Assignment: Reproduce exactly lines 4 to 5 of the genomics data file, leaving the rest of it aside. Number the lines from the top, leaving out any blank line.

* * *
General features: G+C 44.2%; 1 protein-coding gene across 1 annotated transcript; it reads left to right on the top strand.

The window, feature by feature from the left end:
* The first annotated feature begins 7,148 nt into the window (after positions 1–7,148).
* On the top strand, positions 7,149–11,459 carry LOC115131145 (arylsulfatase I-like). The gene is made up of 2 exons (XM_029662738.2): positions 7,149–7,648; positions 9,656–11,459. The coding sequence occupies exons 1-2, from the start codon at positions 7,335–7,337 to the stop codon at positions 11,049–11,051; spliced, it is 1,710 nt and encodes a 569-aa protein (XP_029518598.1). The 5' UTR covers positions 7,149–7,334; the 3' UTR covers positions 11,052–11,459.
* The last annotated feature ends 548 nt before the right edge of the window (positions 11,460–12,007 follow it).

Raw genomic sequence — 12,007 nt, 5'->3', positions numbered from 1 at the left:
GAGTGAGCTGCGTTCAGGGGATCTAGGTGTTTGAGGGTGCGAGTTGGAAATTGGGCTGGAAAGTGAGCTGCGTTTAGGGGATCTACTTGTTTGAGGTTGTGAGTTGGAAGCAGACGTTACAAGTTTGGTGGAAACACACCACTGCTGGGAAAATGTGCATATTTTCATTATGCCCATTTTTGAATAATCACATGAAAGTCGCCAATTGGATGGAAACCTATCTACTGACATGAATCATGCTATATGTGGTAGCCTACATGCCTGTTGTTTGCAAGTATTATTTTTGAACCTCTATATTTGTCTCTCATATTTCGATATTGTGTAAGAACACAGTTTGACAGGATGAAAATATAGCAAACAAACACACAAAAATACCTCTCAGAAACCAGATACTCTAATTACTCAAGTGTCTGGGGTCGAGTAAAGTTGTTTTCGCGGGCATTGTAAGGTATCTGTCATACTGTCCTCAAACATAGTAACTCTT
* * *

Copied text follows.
* On the top strand, positions 7,149–11,459 carry LOC115131145 (arylsulfatase I-like). The gene is made up of 2 exons (XM_029662738.2): positions 7,149–7,648; positions 9,656–11,459. The coding sequence occupies exons 1-2, from the start codon at positions 7,335–7,337 to the stop codon at positions 11,049–11,051; spliced, it is 1,710 nt and encodes a 569-aa protein (XP_029518598.1). The 5' UTR covers positions 7,149–7,334; the 3' UTR covers positions 11,052–11,459.
* The last annotated feature ends 548 nt before the right edge of the window (positions 11,460–12,007 follow it).